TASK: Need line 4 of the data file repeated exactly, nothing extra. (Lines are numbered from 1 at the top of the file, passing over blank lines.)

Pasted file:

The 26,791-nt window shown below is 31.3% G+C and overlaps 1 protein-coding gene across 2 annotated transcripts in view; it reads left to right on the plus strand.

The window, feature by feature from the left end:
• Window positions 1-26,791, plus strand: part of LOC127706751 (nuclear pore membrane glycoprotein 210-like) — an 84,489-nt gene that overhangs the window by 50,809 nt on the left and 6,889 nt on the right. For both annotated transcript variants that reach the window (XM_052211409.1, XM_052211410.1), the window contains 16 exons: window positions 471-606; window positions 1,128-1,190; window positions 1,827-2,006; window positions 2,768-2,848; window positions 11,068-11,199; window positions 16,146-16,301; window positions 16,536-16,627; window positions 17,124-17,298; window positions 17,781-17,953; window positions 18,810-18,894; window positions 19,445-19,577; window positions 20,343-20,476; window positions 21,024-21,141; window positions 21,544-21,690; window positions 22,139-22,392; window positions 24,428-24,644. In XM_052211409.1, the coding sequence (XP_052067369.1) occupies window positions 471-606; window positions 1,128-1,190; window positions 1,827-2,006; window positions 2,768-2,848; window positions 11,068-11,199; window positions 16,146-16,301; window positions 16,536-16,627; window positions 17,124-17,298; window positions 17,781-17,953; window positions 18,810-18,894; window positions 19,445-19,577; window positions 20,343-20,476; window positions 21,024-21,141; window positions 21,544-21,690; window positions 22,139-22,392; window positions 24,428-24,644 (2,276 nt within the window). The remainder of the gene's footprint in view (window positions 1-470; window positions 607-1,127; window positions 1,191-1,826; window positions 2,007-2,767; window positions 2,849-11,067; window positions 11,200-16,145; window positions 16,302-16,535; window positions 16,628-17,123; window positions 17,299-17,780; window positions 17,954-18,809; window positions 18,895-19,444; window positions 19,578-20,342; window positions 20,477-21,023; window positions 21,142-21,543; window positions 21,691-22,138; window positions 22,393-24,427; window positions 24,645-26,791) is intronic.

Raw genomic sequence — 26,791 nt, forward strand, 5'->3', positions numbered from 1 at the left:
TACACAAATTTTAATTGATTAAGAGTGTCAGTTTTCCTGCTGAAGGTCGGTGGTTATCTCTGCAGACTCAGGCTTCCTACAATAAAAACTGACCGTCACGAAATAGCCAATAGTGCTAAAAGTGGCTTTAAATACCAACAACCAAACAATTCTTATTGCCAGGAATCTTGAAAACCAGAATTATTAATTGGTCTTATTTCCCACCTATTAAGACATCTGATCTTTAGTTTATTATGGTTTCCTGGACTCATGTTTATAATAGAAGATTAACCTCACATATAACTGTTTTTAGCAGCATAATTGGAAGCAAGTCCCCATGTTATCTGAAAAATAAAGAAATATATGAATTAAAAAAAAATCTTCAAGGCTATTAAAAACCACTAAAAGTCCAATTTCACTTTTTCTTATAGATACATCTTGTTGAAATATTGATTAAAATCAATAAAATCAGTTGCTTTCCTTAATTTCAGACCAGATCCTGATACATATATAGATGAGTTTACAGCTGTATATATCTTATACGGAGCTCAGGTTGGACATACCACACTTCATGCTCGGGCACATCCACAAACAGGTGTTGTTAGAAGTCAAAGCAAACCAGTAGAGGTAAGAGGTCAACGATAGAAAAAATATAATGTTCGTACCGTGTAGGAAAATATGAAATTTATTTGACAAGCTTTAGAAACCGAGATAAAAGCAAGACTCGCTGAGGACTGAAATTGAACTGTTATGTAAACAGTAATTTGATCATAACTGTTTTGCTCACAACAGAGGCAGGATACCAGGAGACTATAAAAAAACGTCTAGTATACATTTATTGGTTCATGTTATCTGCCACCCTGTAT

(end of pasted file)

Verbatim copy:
Raw genomic sequence — 26,791 nt, forward strand, 5'->3', positions numbered from 1 at the left: